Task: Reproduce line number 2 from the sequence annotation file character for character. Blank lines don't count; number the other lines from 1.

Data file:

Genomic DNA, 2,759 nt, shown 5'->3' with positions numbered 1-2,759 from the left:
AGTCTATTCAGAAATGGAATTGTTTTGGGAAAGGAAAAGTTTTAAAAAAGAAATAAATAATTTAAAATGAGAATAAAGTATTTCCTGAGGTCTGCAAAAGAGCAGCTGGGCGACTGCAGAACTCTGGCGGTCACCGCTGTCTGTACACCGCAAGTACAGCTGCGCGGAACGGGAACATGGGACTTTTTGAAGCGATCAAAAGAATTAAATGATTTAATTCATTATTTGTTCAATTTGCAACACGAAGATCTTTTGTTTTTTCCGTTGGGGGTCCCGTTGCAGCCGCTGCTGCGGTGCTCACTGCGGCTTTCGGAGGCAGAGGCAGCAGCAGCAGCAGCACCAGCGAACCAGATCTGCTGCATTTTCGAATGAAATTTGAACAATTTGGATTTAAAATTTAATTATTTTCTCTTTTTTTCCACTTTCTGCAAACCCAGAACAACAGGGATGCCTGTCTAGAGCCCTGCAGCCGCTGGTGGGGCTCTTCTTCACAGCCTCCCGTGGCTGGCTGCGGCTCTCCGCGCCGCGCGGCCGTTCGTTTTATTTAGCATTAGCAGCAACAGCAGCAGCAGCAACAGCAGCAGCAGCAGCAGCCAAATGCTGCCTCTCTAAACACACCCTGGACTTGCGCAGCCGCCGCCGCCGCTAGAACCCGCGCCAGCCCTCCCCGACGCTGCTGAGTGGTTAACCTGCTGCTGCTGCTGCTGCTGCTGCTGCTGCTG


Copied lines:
AGTCTATTCAGAAATGGAATTGTTTTGGGAAAGGAAAAGTTTTAAAAAAGAAATAAATAATTTAAAATGAGAATAAAGTATTTCCTGAGGTCTGCAAAAGAGCAGCTGGGCGACTGCAGAACTCTGGCGGTCACCGCTGTCTGTACACCGCAAGTACAGCTGCGCGGAACGGGAACATGGGACTTTTTGAAGCGATCAAAAGAATTAAATGATTTAATTCATTATTTGTTCAATTTGCAACACGAAGATCTTTTGTTTTTTCCGTTGGGGGTCCCGTTGCAGCCGCTGCTGCGGTGCTCACTGCGGCTTTCGGAGGCAGAGGCAGCAGCAGCAGCAGCACCAGCGAACCAGATCTGCTGCATTTTCGAATGAAATTTGAACAATTTGGATTTAAAATTTAATTATTTTCTCTTTTTTTCCACTTTCTGCAAACCCAGAACAACAGGGATGCCTGTCTAGAGCCCTGCAGCCGCTGGTGGGGCTCTTCTTCACAGCCTCCCGTGGCTGGCTGCGGCTCTCCGCGCCGCGCGGCCGTTCGTTTTATTTAGCATTAGCAGCAACAGCAGCAGCAGCAACAGCAGCAGCAGCAGCAGCCAAATGCTGCCTCTCTAAACACACCCTGGACTTGCGCAGCCGCCGCCGCCGCTAGAACCCGCGCCAGCCCTCCCCGACGCTGCTGAGTGGTTAACCTGCTGCTGCTGCTGCTGCTGCTGCTGCTGCTG